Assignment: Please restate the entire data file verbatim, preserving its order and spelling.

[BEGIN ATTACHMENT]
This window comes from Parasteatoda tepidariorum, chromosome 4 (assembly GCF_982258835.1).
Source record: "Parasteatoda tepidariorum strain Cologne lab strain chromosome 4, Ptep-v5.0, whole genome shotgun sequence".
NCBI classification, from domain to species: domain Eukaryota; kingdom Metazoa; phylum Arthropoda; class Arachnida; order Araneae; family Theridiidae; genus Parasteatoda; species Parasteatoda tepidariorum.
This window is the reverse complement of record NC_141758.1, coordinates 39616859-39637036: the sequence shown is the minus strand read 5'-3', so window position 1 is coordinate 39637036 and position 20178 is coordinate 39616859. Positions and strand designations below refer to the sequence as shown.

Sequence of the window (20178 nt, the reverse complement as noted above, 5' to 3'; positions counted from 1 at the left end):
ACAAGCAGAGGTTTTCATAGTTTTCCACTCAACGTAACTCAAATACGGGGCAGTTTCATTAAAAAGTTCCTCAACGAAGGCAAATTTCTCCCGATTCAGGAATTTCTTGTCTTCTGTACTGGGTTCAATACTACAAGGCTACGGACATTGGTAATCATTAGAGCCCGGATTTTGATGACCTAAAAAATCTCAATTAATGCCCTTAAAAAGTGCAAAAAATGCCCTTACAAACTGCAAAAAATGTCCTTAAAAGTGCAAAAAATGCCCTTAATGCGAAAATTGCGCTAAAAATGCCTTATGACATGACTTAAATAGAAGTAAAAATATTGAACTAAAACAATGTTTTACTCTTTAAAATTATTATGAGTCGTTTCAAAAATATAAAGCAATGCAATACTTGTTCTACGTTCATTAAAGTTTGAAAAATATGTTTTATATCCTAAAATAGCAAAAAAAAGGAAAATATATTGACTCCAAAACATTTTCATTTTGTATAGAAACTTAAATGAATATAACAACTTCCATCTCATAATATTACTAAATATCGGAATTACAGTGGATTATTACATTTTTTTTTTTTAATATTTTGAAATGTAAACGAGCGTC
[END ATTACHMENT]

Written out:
This window comes from Parasteatoda tepidariorum, chromosome 4 (assembly GCF_982258835.1).
Source record: "Parasteatoda tepidariorum strain Cologne lab strain chromosome 4, Ptep-v5.0, whole genome shotgun sequence".
NCBI classification, from domain to species: domain Eukaryota; kingdom Metazoa; phylum Arthropoda; class Arachnida; order Araneae; family Theridiidae; genus Parasteatoda; species Parasteatoda tepidariorum.
This window is the reverse complement of record NC_141758.1, coordinates 39616859-39637036: the sequence shown is the minus strand read 5'-3', so window position 1 is coordinate 39637036 and position 20178 is coordinate 39616859. Positions and strand designations below refer to the sequence as shown.

Sequence of the window (20178 nt, the reverse complement as noted above, 5' to 3'; positions counted from 1 at the left end):
ACAAGCAGAGGTTTTCATAGTTTTCCACTCAACGTAACTCAAATACGGGGCAGTTTCATTAAAAAGTTCCTCAACGAAGGCAAATTTCTCCCGATTCAGGAATTTCTTGTCTTCTGTACTGGGTTCAATACTACAAGGCTACGGACATTGGTAATCATTAGAGCCCGGATTTTGATGACCTAAAAAATCTCAATTAATGCCCTTAAAAAGTGCAAAAAATGCCCTTACAAACTGCAAAAAATGTCCTTAAAAGTGCAAAAAATGCCCTTAATGCGAAAATTGCGCTAAAAATGCCTTATGACATGACTTAAATAGAAGTAAAAATATTGAACTAAAACAATGTTTTACTCTTTAAAATTATTATGAGTCGTTTCAAAAATATAAAGCAATGCAATACTTGTTCTACGTTCATTAAAGTTTGAAAAATATGTTTTATATCCTAAAATAGCAAAAAAAAGGAAAATATATTGACTCCAAAACATTTTCATTTTGTATAGAAACTTAAATGAATATAACAACTTCCATCTCATAATATTACTAAATATCGGAATTACAGTGGATTATTACATTTTTTTTTTTTAATATTTTGAAATGTAAACGAGCGTC